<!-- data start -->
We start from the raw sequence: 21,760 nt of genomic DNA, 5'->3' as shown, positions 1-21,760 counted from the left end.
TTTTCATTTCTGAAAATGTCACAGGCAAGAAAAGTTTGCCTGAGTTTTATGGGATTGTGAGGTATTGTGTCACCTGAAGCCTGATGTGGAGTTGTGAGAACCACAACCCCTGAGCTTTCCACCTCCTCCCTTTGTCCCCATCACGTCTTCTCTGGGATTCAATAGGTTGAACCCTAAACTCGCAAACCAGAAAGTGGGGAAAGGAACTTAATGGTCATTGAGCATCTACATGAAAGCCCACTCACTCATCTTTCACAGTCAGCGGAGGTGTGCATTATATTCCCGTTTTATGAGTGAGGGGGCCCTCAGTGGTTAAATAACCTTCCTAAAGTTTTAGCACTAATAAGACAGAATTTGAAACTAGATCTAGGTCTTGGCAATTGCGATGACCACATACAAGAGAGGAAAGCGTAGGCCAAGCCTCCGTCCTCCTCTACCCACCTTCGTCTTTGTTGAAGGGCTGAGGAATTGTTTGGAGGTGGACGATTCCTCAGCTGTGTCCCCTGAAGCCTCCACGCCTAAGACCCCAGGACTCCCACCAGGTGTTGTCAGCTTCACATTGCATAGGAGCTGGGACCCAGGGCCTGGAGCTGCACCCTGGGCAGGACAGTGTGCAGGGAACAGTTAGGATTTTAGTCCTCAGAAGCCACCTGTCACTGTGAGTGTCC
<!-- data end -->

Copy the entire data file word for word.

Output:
We start from the raw sequence: 21,760 nt of genomic DNA, 5'->3' as shown, positions 1-21,760 counted from the left end.
TTTTCATTTCTGAAAATGTCACAGGCAAGAAAAGTTTGCCTGAGTTTTATGGGATTGTGAGGTATTGTGTCACCTGAAGCCTGATGTGGAGTTGTGAGAACCACAACCCCTGAGCTTTCCACCTCCTCCCTTTGTCCCCATCACGTCTTCTCTGGGATTCAATAGGTTGAACCCTAAACTCGCAAACCAGAAAGTGGGGAAAGGAACTTAATGGTCATTGAGCATCTACATGAAAGCCCACTCACTCATCTTTCACAGTCAGCGGAGGTGTGCATTATATTCCCGTTTTATGAGTGAGGGGGCCCTCAGTGGTTAAATAACCTTCCTAAAGTTTTAGCACTAATAAGACAGAATTTGAAACTAGATCTAGGTCTTGGCAATTGCGATGACCACATACAAGAGAGGAAAGCGTAGGCCAAGCCTCCGTCCTCCTCTACCCACCTTCGTCTTTGTTGAAGGGCTGAGGAATTGTTTGGAGGTGGACGATTCCTCAGCTGTGTCCCCTGAAGCCTCCACGCCTAAGACCCCAGGACTCCCACCAGGTGTTGTCAGCTTCACATTGCATAGGAGCTGGGACCCAGGGCCTGGAGCTGCACCCTGGGCAGGACAGTGTGCAGGGAACAGTTAGGATTTTAGTCCTCAGAAGCCACCTGTCACTGTGAGTGTCC